Under happier circumstances it might have been possible to arrange some commemoration of the jubilee on the 8th Nov. of the famous dinner given by the Bar of England to M Berryer. Few can now remember the occasion, but it left a remarkable impression upon those who took part. Lord Selborne, who presided, described the festival as "unique of its kind and altogether memorable." The central figure had had a remarkable career as an advocate. Early in life he had been engaged with his father in defending Marshal Ney-nearly one hundred years ago. For forty years he maintained, as was said at the time in the LAW TIMES, "through difficulties and dangers which in this country we cannot conceive, amid revolutions unknown to us, defiant alike of the power of kings and emperors, and the more terrible despotism of democracy, the right of free speech, which is the advocate's privilege, living which liber y can never quite perish, wi hout which it cannot exist." An excellent portrait in the Middle Temple Library of M. Berryer seated with Lord Brougham, who was primarily responsible for the organisation of the dinner, preserves the memory of one of the greatest of legal international courtesies. M. Berryer's successors at the Paris Bar have recently given a token of their desire to maintain cordial relations by presenting from their library a u eful collection of some fifty volumes of French and international law to the library of the Middle Temple, thus adding to its value for those of their Belgian, confrères who avail themselves of the invitation of the Masters of the Bench to use the library during their enforced stay in our midst.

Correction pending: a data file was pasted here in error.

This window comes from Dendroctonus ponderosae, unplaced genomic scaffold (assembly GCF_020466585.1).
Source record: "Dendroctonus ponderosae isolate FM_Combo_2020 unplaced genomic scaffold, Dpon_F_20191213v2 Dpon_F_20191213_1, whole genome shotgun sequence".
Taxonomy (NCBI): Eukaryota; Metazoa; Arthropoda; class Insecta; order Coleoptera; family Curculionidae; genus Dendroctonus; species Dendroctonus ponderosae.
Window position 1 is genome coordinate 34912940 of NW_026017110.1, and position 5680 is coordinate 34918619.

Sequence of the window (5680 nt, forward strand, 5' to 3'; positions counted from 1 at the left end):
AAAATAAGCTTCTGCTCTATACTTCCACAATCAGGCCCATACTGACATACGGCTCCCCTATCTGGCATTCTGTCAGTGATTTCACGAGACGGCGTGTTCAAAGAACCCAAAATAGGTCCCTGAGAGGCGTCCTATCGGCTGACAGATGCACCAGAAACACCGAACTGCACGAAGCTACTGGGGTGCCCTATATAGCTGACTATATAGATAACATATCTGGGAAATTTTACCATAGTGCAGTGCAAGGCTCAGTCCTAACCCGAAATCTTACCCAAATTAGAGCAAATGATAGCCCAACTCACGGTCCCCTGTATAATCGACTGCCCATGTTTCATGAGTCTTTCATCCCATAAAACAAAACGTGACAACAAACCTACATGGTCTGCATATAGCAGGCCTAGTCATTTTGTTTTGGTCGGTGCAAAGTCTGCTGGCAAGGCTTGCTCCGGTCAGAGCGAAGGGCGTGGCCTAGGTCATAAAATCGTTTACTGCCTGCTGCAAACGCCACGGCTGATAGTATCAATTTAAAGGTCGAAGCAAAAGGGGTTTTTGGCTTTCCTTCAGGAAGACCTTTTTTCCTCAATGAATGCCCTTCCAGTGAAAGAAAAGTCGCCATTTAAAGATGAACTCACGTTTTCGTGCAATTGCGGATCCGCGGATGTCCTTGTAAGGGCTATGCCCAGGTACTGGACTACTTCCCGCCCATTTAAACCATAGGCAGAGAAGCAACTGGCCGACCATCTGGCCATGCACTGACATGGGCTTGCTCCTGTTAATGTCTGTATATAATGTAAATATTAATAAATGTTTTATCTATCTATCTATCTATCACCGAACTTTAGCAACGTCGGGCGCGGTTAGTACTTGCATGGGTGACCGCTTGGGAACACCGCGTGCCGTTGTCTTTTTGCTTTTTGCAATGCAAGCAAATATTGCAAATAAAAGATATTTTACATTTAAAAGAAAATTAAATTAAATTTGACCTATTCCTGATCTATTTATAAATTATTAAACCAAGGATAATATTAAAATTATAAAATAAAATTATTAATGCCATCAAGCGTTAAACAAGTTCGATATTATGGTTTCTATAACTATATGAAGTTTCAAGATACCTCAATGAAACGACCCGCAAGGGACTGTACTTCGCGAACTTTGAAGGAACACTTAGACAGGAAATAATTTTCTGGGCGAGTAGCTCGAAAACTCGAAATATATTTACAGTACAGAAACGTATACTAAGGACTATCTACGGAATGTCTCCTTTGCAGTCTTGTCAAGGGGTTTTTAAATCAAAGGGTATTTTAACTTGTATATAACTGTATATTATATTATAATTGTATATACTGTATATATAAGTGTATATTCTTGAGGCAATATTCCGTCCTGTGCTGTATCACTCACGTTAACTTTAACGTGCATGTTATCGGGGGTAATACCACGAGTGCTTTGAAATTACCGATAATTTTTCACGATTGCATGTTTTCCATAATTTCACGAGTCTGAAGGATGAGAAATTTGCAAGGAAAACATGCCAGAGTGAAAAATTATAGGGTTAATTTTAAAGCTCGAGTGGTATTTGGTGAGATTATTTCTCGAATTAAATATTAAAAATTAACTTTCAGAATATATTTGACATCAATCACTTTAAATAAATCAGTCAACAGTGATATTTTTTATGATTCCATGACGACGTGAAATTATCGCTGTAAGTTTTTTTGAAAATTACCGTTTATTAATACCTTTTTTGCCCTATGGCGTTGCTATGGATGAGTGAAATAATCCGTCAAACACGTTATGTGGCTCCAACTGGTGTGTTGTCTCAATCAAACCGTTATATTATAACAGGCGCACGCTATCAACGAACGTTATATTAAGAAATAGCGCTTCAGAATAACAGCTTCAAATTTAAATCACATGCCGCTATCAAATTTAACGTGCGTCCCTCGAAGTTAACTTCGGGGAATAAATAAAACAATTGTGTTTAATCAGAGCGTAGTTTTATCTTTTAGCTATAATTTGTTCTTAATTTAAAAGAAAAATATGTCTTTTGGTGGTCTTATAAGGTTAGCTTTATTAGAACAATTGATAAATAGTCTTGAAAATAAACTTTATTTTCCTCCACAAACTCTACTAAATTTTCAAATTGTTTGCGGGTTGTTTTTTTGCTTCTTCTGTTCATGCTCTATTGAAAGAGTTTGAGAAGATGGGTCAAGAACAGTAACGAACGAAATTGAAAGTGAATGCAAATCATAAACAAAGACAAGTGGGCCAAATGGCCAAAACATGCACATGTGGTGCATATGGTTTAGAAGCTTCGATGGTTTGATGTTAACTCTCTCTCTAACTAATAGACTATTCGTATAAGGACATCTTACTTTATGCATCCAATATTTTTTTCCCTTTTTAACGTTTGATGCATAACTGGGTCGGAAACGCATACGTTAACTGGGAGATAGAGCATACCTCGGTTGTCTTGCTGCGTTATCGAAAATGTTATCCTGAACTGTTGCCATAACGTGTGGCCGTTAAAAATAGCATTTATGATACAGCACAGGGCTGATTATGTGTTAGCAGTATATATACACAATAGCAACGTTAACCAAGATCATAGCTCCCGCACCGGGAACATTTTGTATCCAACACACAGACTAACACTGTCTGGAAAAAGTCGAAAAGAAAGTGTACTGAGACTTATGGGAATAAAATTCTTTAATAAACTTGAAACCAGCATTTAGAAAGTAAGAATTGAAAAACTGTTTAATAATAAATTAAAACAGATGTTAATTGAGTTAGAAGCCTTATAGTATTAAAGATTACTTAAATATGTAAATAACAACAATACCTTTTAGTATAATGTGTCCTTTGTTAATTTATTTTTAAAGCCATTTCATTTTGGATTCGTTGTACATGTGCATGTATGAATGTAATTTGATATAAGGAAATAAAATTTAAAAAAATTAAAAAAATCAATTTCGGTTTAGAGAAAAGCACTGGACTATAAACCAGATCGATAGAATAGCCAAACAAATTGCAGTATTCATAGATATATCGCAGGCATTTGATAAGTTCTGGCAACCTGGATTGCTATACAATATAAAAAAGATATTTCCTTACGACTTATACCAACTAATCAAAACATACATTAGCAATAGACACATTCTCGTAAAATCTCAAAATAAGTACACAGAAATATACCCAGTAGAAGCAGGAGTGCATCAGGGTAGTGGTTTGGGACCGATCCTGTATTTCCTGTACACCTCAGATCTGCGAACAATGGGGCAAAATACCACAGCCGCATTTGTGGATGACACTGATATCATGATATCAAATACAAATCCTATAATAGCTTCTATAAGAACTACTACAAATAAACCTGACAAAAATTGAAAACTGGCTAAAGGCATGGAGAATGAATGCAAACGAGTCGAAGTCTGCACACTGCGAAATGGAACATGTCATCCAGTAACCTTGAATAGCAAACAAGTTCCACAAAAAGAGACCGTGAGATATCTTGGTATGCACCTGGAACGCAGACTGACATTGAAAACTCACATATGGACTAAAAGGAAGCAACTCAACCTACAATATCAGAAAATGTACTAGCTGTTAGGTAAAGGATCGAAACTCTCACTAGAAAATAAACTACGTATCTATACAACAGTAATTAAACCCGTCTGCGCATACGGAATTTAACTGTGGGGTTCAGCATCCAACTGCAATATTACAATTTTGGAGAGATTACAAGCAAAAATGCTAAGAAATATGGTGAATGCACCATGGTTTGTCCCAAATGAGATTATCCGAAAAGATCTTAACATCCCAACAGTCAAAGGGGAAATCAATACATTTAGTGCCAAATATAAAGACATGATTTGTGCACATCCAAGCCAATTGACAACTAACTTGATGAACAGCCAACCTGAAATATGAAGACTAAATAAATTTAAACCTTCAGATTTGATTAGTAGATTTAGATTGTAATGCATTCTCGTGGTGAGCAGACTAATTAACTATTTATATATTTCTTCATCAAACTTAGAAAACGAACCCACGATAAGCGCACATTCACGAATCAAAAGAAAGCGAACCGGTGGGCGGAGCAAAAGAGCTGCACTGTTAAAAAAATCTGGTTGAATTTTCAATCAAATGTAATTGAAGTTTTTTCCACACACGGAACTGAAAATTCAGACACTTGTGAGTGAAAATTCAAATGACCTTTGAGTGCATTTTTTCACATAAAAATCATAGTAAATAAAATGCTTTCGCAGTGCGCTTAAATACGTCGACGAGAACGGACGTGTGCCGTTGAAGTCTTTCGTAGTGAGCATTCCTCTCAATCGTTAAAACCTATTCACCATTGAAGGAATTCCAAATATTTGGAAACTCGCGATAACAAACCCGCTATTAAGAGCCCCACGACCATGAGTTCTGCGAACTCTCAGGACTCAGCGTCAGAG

It has frequently been said-and there is certainly some justification for the statement-that had it not been for the fact that Sir Walter Scott was early initiated into all the mysteries of the feudal system as it survived in the law of Scotland, we might never have had the long series of the Waverley novels. Certainly in those volumes he utilised to the full his intimate knowledge of the Scottish system of conveyancing, with its quaint and picturesque terminology carrying one back in thought to the very early days of the system. By Scott's time, indeed, some of the older incidents of tenure had been abolished, but there was still retained sufficient to make the feudal law interesting, at all events in theory, whatever it may have been in actual practice. Since his day, however, notable inroads have been made upon the system; the draftsman of the Conveyancing (Scotland) Act 1874 laid ruthless hands